Sprinting around to get Binnsy sorted means I haven’t spent any time on my own bike and as we’re about to get in the Gondola it becomes apparent that the back wheel’s trashed; badly buckled with a crack in the rim and a number of loose spokes. It’s too late to change it now, but it’s only seeding so all I have to do is roll out of the start gate and I’m in the race. Fortunately though, or unfortunately for the rider concerned, seeding is delayed before it’s even started due to a red flag on the motorway, so I stay in the gondola and head straight back to the van. The wheel change doesn’t go well and whilst I’m trying to switch everything over the call is made that seeding is cancelled and it’s just going to be one race run. I need to get back up to the start. Binnsy’s still up there and I’m stressing. After switching end caps the wheel now fits in the dropouts but the gears are all over the place. Step forward Hopetech’s Dan Bladon who sorts it all out for me. When you think of the word “hero” you don’t generally think of a young lad from Hedben Bridge but heroism comes in many forms. Cheers Dan, you’re a legend!
By the time I’m back in the start hut it’s been over 5 hours since my last run. I think this is the thing I find hardest about racing and I honestly don’t know how the pros do it. It’s OK knocking out runs when you’re on a roll but coming in cold and putting down your best run of the weekend is difficult. The top section goes OK but as I come off the Boardwalk I’m choking with a dry throat. “Not here” I think, “by the Deer Gate yes, but we’ve only just started”. The wind’s got up and it’s dusty, maybe that’s why.
In the end it wasn’t the stomach bug, the crash out of the start gate or the stress of the bust wheel that got me; it was a mix of fear and fatigue. As I hurtled towards the Hazard Hoofer, arms pumped up like Popeye on my first full run of the weekend I had to make the call “are you doing it or not? If you are then it’s no brakes all the way to the end. If you’re not, then there’s no point doing any of it”. In the split second I had to decide I chose the latter. I’m annoyed with myself now but at the time I didn’t think my sparrow’s wings had the strength to pull up and the consequences of not making it this week were just too great, so I cruised home with a 7:03 which actually put me in 15th place. Apologies to the rider behind me who was annoyed that I’d held them up on the Motorway, I didn’t hear you shout until we passed the Tissot jump.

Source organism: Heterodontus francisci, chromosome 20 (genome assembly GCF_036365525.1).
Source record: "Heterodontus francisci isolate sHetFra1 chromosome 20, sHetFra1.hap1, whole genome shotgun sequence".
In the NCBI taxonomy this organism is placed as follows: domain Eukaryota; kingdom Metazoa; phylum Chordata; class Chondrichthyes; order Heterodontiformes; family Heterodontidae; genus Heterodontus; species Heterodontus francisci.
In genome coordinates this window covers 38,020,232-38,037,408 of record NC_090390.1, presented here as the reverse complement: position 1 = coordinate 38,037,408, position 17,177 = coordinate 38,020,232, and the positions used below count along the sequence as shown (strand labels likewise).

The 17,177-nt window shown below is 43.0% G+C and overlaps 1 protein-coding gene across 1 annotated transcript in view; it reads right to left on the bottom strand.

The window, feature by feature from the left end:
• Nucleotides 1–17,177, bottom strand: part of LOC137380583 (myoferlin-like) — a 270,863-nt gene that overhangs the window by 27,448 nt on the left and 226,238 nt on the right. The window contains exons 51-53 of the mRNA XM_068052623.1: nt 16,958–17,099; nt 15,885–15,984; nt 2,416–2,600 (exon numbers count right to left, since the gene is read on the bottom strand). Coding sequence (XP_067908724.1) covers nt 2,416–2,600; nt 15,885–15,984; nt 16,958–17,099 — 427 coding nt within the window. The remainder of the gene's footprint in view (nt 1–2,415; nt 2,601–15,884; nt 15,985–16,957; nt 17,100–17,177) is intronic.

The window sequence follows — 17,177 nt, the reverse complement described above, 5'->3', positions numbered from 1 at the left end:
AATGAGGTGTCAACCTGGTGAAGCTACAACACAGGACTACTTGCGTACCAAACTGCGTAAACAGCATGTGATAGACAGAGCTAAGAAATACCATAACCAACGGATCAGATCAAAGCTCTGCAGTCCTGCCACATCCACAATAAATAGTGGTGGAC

At the other end of the Vets field John Young took the win with a 5:12. A time that would’ve been good enough for second place in Expert. What makes it all the more remarkable is that John’s still riding a 5-year-old V10 with 26” wheels that hasn’t had a shock or fork service in a couple of years. It’s definitely about the bike! Round 1 winner Nathan Cavalier took second with 2018 winner Marky Neal in third. Neil had a great result, finishing in fifth place, his first ever podium at Fort Bill and fully vilifying his decision to have his meals with the fast lads!
Binnsy posted his worst ever time at Fort William, a 6:35 but it was still good enough for fifth place in the Grand Vets. The top three were well clear though with Alastair Maclennan taking the win from Pete Little with John Cobb in third.
In Elite Men it was Gee Atherton who edged out Danny Hart by 0.1 with Brayton in third. After a big crash on Friday that resulted in a new set of cranks our team mate Kieran Davies fought back to take 28th place with a 5:03. Good skills young ‘un!
In Elite Women Tahnee Seagrave decided not to race but it was still tight at the top with Rachel Atherton taking the win from Marine Caribou by just 0.42 with Katy Curd in third.
Neither of those categories were as tight as the Juvenile’s though where Andrew Georgeson edged out Dominic Platt by just 0.075 after over five minutes of racing. Lewis Duncan took third. In the Youth category Dennis Luffman was the only rider to go sub-five, taking the win by five seconds from Oisin O’Callaghan with Preston Williams in third. In Junior Men Jamie Edmondson posted an incredible 4:54 which would’ve been good enough for 21st in Elite Men. Luke Mumford was second with James Elliott in third. In Senior Men it was Matt Bayliss taking first, Todd Kearney second and Scott Woolley third. Biggest winning margin of in the Men’s categories went to ‘Jersey T’ in Masters, putting nine seconds into John Holbrook with Michael Vickers in third. In Expert Jay Teague claimed first from Euan Thomson with Billy Matthews in third.
Biggest winning margin of the weekend went to Stacey Fisher in Senior Women, winning by an incredible 52 seconds from Brittany Littlewood with Ellie Dewdney in third. There was also a huge gap between first and second in Junior Women, with Tea Jenson claiming victory by 25 seconds from Phoebe Gale with Aimi Kenyon in third.
In quoting contestants from 80’s TV gameshow Bullseye, fellow Vet Phil Gray sums up our weekend perfectly: “I’ve had a great time Jim. I might not have won the Star Prize but at least I’m leaving with my bus fare home”.
Shout out to all the injured riders, hope you all heal quick and you’re back for the next National at the end of June; we’ll be back then. Thank you to all our sponsors this season: Singletrack, Revolution Bike Park, Geometron Bikes, Commencal, Schwalbe and Tyre Yoghurt. Don’t forget to follow @makingupthenumbersracing on Instagram for additional content.